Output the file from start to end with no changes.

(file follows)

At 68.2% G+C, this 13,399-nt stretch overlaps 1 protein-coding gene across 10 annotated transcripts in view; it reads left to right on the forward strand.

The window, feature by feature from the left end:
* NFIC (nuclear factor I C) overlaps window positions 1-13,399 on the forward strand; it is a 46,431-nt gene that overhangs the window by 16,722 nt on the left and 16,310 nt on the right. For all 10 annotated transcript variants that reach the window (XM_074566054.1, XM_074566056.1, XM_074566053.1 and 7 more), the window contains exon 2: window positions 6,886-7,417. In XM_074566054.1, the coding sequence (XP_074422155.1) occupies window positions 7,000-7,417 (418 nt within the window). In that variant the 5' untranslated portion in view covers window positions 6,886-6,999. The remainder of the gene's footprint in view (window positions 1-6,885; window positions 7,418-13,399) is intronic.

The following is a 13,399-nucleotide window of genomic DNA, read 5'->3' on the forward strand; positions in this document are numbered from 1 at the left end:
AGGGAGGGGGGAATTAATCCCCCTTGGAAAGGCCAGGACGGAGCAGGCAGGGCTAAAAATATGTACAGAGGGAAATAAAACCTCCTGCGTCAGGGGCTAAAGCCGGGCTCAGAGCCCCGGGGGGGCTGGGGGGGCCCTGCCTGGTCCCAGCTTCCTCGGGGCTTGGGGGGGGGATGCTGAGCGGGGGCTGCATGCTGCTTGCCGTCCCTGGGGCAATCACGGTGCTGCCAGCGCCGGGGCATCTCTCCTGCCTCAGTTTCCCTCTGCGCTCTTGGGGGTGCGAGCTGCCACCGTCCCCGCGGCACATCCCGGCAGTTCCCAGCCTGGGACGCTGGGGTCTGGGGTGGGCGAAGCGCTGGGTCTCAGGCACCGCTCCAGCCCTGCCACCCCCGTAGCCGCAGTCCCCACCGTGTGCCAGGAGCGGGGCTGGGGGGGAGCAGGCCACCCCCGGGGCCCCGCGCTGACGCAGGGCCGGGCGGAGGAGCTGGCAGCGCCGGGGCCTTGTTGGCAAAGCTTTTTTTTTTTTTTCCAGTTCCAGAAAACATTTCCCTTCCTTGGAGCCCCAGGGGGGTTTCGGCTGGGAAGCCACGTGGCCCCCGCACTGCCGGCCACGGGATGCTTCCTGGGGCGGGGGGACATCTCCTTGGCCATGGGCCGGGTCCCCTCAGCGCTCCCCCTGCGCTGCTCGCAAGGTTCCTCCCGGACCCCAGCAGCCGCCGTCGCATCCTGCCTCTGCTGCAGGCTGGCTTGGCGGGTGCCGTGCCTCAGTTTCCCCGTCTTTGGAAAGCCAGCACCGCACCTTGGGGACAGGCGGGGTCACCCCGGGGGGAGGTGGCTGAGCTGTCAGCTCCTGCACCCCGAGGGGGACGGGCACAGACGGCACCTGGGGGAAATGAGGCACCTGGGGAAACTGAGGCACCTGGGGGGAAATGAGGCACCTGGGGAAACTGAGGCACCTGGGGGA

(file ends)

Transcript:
At 68.2% G+C, this 13,399-nt stretch overlaps 1 protein-coding gene across 10 annotated transcripts in view; it reads left to right on the forward strand.

The window, feature by feature from the left end:
* NFIC (nuclear factor I C) overlaps window positions 1-13,399 on the forward strand; it is a 46,431-nt gene that overhangs the window by 16,722 nt on the left and 16,310 nt on the right. For all 10 annotated transcript variants that reach the window (XM_074566054.1, XM_074566056.1, XM_074566053.1 and 7 more), the window contains exon 2: window positions 6,886-7,417. In XM_074566054.1, the coding sequence (XP_074422155.1) occupies window positions 7,000-7,417 (418 nt within the window). In that variant the 5' untranslated portion in view covers window positions 6,886-6,999. The remainder of the gene's footprint in view (window positions 1-6,885; window positions 7,418-13,399) is intronic.

The following is a 13,399-nucleotide window of genomic DNA, read 5'->3' on the forward strand; positions in this document are numbered from 1 at the left end:
AGGGAGGGGGGAATTAATCCCCCTTGGAAAGGCCAGGACGGAGCAGGCAGGGCTAAAAATATGTACAGAGGGAAATAAAACCTCCTGCGTCAGGGGCTAAAGCCGGGCTCAGAGCCCCGGGGGGGCTGGGGGGGCCCTGCCTGGTCCCAGCTTCCTCGGGGCTTGGGGGGGGGATGCTGAGCGGGGGCTGCATGCTGCTTGCCGTCCCTGGGGCAATCACGGTGCTGCCAGCGCCGGGGCATCTCTCCTGCCTCAGTTTCCCTCTGCGCTCTTGGGGGTGCGAGCTGCCACCGTCCCCGCGGCACATCCCGGCAGTTCCCAGCCTGGGACGCTGGGGTCTGGGGTGGGCGAAGCGCTGGGTCTCAGGCACCGCTCCAGCCCTGCCACCCCCGTAGCCGCAGTCCCCACCGTGTGCCAGGAGCGGGGCTGGGGGGGAGCAGGCCACCCCCGGGGCCCCGCGCTGACGCAGGGCCGGGCGGAGGAGCTGGCAGCGCCGGGGCCTTGTTGGCAAAGCTTTTTTTTTTTTTTCCAGTTCCAGAAAACATTTCCCTTCCTTGGAGCCCCAGGGGGGTTTCGGCTGGGAAGCCACGTGGCCCCCGCACTGCCGGCCACGGGATGCTTCCTGGGGCGGGGGGACATCTCCTTGGCCATGGGCCGGGTCCCCTCAGCGCTCCCCCTGCGCTGCTCGCAAGGTTCCTCCCGGACCCCAGCAGCCGCCGTCGCATCCTGCCTCTGCTGCAGGCTGGCTTGGCGGGTGCCGTGCCTCAGTTTCCCCGTCTTTGGAAAGCCAGCACCGCACCTTGGGGACAGGCGGGGTCACCCCGGGGGGAGGTGGCTGAGCTGTCAGCTCCTGCACCCCGAGGGGGACGGGCACAGACGGCACCTGGGGGAAATGAGGCACCTGGGGAAACTGAGGCACCTGGGGGGAAATGAGGCACCTGGGGAAACTGAGGCACCTGGGGGA